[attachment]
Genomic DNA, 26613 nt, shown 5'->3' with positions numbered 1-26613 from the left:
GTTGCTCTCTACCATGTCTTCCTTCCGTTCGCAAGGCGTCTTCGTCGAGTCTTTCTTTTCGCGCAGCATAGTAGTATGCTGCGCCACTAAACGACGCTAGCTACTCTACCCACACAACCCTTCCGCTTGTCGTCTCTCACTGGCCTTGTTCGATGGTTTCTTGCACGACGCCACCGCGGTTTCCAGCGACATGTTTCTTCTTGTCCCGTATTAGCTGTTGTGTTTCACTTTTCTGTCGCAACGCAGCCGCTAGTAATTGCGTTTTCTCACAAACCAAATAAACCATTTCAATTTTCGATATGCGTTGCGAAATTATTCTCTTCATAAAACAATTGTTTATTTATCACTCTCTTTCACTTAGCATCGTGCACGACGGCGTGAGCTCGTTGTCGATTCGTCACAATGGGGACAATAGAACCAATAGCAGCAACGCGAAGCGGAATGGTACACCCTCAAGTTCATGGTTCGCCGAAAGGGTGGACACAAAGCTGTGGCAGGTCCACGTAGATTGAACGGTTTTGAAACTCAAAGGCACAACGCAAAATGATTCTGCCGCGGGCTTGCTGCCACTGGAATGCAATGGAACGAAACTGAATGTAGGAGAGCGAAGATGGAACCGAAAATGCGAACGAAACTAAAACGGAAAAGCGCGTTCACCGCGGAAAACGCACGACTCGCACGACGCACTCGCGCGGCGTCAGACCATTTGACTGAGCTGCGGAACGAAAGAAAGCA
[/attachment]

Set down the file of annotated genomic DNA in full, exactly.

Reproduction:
Genomic DNA, 26613 nt, shown 5'->3' with positions numbered 1-26613 from the left:
GTTGCTCTCTACCATGTCTTCCTTCCGTTCGCAAGGCGTCTTCGTCGAGTCTTTCTTTTCGCGCAGCATAGTAGTATGCTGCGCCACTAAACGACGCTAGCTACTCTACCCACACAACCCTTCCGCTTGTCGTCTCTCACTGGCCTTGTTCGATGGTTTCTTGCACGACGCCACCGCGGTTTCCAGCGACATGTTTCTTCTTGTCCCGTATTAGCTGTTGTGTTTCACTTTTCTGTCGCAACGCAGCCGCTAGTAATTGCGTTTTCTCACAAACCAAATAAACCATTTCAATTTTCGATATGCGTTGCGAAATTATTCTCTTCATAAAACAATTGTTTATTTATCACTCTCTTTCACTTAGCATCGTGCACGACGGCGTGAGCTCGTTGTCGATTCGTCACAATGGGGACAATAGAACCAATAGCAGCAACGCGAAGCGGAATGGTACACCCTCAAGTTCATGGTTCGCCGAAAGGGTGGACACAAAGCTGTGGCAGGTCCACGTAGATTGAACGGTTTTGAAACTCAAAGGCACAACGCAAAATGATTCTGCCGCGGGCTTGCTGCCACTGGAATGCAATGGAACGAAACTGAATGTAGGAGAGCGAAGATGGAACCGAAAATGCGAACGAAACTAAAACGGAAAAGCGCGTTCACCGCGGAAAACGCACGACTCGCACGACGCACTCGCGCGGCGTCAGACCATTTGACTGAGCTGCGGAACGAAAGAAAGCA